Bee Health Roundtable Communications



About the Bee Health Roundtable

The Bee Health Roundtable (BHRT) is committed to producing, through inclusive discussion, an increased understanding of the risks involved where agriculture and apiculture intersect, and undertaking timely activities aimed at reducing or eliminating these risks. The group is made up of a cross-section of stakeholders including those from industry, academia, and provincial and federal governments.


May 19, 2015

The White house today released its long awaited Strategy to Promote Polinator Health.  The report is below:


In a nutshell, the Strategy lays out current and planned Federal actions to achieve the following overarching goals;

• Honey Bees: Reduce honey bee colony losses during winter (overwintering mortality) to no more than 15% within 10 years. This goal is informed by the previously released Bee Informed Partnership surveys and the newly established quarterly and annual surveys by the USDA National Agricultural Statistics Service. Based on the robust data anticipated from the national, statistically-based NASS surveys of beekeepers, the Task Force will develop baseline data and additional goal metrics for winter, summer, and total annual colony loss.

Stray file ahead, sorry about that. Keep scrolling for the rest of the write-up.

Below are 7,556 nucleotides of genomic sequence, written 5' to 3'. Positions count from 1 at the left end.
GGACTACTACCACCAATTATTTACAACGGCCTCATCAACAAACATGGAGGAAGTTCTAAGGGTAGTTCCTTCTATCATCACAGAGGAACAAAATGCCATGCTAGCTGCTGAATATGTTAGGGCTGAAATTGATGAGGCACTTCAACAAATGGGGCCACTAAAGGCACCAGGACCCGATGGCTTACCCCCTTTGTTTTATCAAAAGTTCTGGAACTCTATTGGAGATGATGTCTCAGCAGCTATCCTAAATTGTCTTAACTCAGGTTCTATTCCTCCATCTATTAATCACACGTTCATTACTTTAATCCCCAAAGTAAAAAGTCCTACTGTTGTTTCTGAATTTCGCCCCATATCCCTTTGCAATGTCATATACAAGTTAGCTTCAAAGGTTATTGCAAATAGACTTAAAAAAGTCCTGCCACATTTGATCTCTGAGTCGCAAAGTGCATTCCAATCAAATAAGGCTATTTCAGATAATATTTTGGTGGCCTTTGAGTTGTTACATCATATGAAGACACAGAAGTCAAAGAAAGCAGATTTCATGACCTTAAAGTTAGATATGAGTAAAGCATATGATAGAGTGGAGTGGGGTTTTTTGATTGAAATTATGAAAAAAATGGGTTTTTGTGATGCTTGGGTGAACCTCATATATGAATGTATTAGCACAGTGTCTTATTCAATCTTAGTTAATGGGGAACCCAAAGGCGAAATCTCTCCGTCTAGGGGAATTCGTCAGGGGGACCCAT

• Monarch Butterflies: Increase the Eastern population of the monarch butterfly to 225 million butterflies occupying an area of approximately 15 acres (6 hectares) in the overwintering grounds in Mexico, through domestic/international actions and public-private partnerships, by 2020.

 •• Pollinator Habitat Acreage: Restore or enhance 7 million acres of land for pollinators over the next 5 years through Federal actions and public/private partnerships.

EU Biotech Developments (GMOs)